Located just southwest of the Texas Capitol grounds, this Greek Revival mansion was designed by Abner Cook and completed in 1856—some three decades before the construction of the Capitol. The three-acre parcel occupies an entire city block and has been re-designed by a number of resident governors. In the mid-nineteenth century, a picket fence enclosed a lawn, sparse tree canopy, and vegetable gardens. Following a vacancy during the Civil War, gardener William Davenport sited fountains, planted roses and fruit trees, and laid out gravel paths and a formal garden with a gazebo. By the turn of the century, foundation plantings of shrubs around the mansion were removed and replaced with terraces. Greenhouses were also constructed while the formal entrance walk, on access with the mansion, was embellished with symmetrical plantings and ornamented with urns. In the 1930s cacti collections were installed, flower beds replaced vegetable gardens, and pecans, oaks, and elms were planted.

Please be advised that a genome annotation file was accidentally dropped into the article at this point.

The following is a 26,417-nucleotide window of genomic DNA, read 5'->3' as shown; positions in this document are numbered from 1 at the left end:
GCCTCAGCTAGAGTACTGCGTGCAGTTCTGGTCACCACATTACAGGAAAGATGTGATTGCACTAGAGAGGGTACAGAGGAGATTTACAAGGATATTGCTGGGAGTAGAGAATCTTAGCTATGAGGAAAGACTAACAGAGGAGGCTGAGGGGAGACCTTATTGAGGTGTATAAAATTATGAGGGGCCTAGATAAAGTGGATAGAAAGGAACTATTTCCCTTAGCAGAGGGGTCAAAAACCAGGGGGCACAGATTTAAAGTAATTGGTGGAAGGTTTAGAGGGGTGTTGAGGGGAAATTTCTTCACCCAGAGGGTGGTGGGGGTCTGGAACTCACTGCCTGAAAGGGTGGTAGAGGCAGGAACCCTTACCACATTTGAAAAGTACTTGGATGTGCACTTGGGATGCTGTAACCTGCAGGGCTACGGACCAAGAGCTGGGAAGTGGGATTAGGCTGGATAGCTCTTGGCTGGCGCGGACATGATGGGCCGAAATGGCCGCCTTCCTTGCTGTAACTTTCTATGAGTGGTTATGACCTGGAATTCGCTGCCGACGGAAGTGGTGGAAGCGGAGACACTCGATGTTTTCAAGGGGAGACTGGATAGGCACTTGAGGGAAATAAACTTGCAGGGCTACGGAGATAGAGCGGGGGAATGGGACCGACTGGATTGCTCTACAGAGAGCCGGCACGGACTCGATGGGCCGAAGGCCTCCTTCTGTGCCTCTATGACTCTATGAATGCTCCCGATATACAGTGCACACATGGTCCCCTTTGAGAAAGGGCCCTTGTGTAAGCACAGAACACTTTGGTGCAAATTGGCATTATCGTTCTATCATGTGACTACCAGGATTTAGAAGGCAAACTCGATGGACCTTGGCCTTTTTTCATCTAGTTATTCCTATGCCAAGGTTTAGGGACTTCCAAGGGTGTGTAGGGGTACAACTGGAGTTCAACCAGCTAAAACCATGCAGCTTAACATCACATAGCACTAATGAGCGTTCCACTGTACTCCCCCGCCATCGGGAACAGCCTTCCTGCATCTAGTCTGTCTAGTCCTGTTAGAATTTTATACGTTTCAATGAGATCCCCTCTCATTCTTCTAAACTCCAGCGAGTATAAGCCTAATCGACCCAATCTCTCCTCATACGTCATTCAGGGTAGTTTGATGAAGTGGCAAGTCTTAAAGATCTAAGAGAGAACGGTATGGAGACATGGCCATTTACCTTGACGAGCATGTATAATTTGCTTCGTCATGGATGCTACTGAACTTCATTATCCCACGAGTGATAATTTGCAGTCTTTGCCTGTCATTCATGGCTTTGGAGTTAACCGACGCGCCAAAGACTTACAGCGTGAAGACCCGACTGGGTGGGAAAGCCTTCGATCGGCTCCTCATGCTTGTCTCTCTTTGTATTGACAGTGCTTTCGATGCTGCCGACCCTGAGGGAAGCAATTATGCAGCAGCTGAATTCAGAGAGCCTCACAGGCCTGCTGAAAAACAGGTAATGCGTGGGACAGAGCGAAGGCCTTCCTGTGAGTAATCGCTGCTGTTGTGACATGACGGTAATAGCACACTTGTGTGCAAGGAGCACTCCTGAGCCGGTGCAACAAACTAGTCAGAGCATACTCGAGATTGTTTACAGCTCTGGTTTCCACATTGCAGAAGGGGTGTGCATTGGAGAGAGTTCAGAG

In the 1960s, Governor John Connally and his wife transformed the grounds: A brick wall, painted white and topped by an iron railing to match the Capitol grounds, was constructed. Landscape architect Joe Lambert, Jr., designed an oval reflecting pool centered in a brick patio and flanked by a garden with plants donated from affiliated chapters of Texas Garden Clubs, Inc. In 1997 The Broussard Group (now TBG Partners) introduced a seating area to the reflecting pool garden and adorned the perimeter wall with jasmine. In 2008 the mansion was damaged by arson and its subsequent restoration prompted the development of a master plan by TBG Partners. The Mansion was listed in the National Register of Historic Places in 1970 and designated a National Historic Landmark in 1974.